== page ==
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Corina Morariu Overwhelmed by Support

June 28, 2001

WIMBLEDON, England (AP) _ American tennis player Corina Morariu, diagnosed with a rare form of leukemia, has been overwhelmed by the support she’s received.

Morariu was diagnosed in May with acute promyelocytic leukemia, which doctors said this week is now in remission. That’s the best news she’s received since Jennifer Capriati dedicated the French Open title to her.

``It is difficult for me to put into words how special that was and how much that meant to me ... to see it on TV and seeing Jennifer dedicating her trophy and her win to me,″ Morariu told TNT from her home in Boca Raton, Fla. ``I was speechless for about a half hour. I will be forever grateful for that.″

``It made me miss everybody so much. I didn’t know how much I was loved, and I think it is one of the nicest things that has come out of this.″

The 23-year-old Morariu said she had small signs that something was wrong when she found herself short of breath and losing concentration.

``I think people in general, especially being young and athletic and living a pretty healthy lifestyle ... athletes in general, we think we are invincible and when we see something like this happen it comes as a shock to everyone.

``I think when you get put in this situation, there is no alternative. I never thought of anything but getting better.″

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NO DRINKS, MATE: As he contemplates retirement at the end of this season, Australian Pat Rafter is approaching this Wimbledon a bit differently than others.

``When you first come here, especially for me, I was never really a contender,″ Rafter said after his second-round victory Thursday over Slava Dosedel. ``I’d always enjoy myself in London, always go to pubs. Wouldn’t you?″

``Now it’s not like that anymore. It’s strictly business. It’s very professional.″

The losing finalist a year ago to Pete Sampras and a two-time U.S. Open champion, Rafter isn’t sure what he’ll do next _ but it won’t be television.

``Definitely not the media,″ he said. ``I wouldn’t like to do commentary. I’d like to take a step back and see how much I really miss it, how much I love it.″

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TRUE BRIT: Britain has a new tennis hero. In a country that hasn’t produced a men’s champion at Wimbledon since Fred Perry in 1936, that’s saying plenty.

Every British paper was filled Thursday with stories on Barry Cowan, the unknown Englishman who pushed seven-time champion Pete Sampras to the brink in the second round before the American prevailed 6-3, 6-2, 6-7 (5) 4-6, 6-3 Wednesday.

``Brave Barry almost silences Pistol Pete,″ said the Mirror’s headline.

``You’ll never walk alone,″ said a Sun headline, a reference to the song Cowan listened to between changeovers against Sampras, and the anthem of his Liverpool soccer team.

``Cowan courage takes Sampras to the edge,″ was the Independent headline.

The Guardian even put the story on the front page under the headline: ``Fighting Brit gives Sampras a scare.″

The Daily Telegraph summed up the match by writing that Cowan has won zero tournaments to Sampras’ 63.

``Glorious failures are celebrated far too often in British sport. But this one really was,″ the newspaper said. ``Sampras is a wobbling champion, but that was not the big story of the night. Cowan had no business being on the same court as the American, but came close to staging the biggest upset in Wimbledon history.″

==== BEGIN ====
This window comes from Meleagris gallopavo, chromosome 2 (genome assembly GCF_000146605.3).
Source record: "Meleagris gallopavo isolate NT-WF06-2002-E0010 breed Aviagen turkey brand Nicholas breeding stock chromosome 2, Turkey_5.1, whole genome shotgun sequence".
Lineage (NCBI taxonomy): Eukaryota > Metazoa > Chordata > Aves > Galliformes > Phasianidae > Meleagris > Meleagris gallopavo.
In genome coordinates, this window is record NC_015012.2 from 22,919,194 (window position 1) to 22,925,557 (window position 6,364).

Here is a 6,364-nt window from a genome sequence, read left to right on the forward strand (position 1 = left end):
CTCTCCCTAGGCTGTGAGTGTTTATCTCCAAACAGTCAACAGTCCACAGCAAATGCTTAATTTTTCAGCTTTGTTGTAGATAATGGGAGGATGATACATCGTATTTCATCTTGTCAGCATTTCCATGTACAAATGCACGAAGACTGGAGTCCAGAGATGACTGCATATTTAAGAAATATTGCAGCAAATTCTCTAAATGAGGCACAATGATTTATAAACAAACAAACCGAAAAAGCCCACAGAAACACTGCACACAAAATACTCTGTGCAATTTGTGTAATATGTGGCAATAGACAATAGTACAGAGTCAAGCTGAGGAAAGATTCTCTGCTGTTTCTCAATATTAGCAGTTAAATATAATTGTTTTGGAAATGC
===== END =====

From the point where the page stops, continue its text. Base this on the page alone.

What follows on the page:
Only two British men remained in the tournament after Thursday: favorites Tim Henman and Greg Rusedski. Jamie Delgado and Arvind Parmar were knocked out Thursday, Delgado losing to second-seeded Andre Agassi and Parmar out against Yevgeny Kafelnikov. Britain’s last woman in the mix, Karen Cross, lost Wednesday.

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COMBACK TODD: American Todd Martin, a two-time Wimbledon semifinalist, overcame a 0-2 deficit for the eighth time in his career to defeat Jiri Novak 6-7 (3), 2-6, 6-4, 6-4, 6-4 in Wednesday’s second round.

Martin has accomplished comeback the feat six times in the last 2 1/2 years dating to the 1999 Australian Open. Martin improved his career record at the All England Club to 28-8 and improved his career five-set record to 19-11. He faces Swede Magnus Larsson in the third round Friday.

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KEEPING TABS: Britain’s sensationalizing tabloids scare Chris Evert.

``When we’re playing at the U.S. Open, you know, I’m opening up the New York Times or the Boston Globe, I’m opening up reputable newspapers and I’m not afraid to read them,″ the retired champion said. ``But when you go over and play Wimbledon, I’m afraid to read those papers, you know. You just never know what they’re going to come up with. It’s so sensational.″

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MORE LIKE IT: After three days of clear skies and warm, almost hot temperatures, rain fell Thursday at Wimbledon and suspended play. The first drops came at 12:18 p.m. London time. The delay lasted exactly an hour. A second delay later in the day also lasted an hour.

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WIMBLEMON: Money.

You’ll need lots of it you’re shopping for souvenirs in The Wimbledon Shop. For instance, a Wimbledon necktie with a racket-and-ball design costs $53. A pair of Wimbledon sunglasses will set you back as much as $105. For a rainy day, an umbrella is $34.

The standard Wimbledon T-shirt featuring a sketch of the seating chart for Centre Court is $30.

For the cash-strapped, a keychain in the shape of a strawberry is $10, a pair of white socks with ``Wimbledon″ printed in block letters down the side runs $8.50.

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